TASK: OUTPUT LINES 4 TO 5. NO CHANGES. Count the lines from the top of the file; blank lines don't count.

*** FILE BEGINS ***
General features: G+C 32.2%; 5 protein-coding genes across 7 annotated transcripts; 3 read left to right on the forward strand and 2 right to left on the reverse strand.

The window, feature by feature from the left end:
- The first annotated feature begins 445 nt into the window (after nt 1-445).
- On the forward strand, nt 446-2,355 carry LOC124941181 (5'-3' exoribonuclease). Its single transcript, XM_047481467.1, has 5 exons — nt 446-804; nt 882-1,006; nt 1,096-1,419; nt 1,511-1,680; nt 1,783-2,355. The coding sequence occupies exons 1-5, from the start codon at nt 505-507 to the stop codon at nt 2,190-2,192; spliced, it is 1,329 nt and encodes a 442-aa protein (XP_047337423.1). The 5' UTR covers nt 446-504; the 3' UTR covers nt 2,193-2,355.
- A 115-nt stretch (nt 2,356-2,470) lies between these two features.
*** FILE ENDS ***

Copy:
- On the forward strand, nt 446-2,355 carry LOC124941181 (5'-3' exoribonuclease). Its single transcript, XM_047481467.1, has 5 exons — nt 446-804; nt 882-1,006; nt 1,096-1,419; nt 1,511-1,680; nt 1,783-2,355. The coding sequence occupies exons 1-5, from the start codon at nt 505-507 to the stop codon at nt 2,190-2,192; spliced, it is 1,329 nt and encodes a 442-aa protein (XP_047337423.1). The 5' UTR covers nt 446-504; the 3' UTR covers nt 2,193-2,355.
- A 115-nt stretch (nt 2,356-2,470) lies between these two features.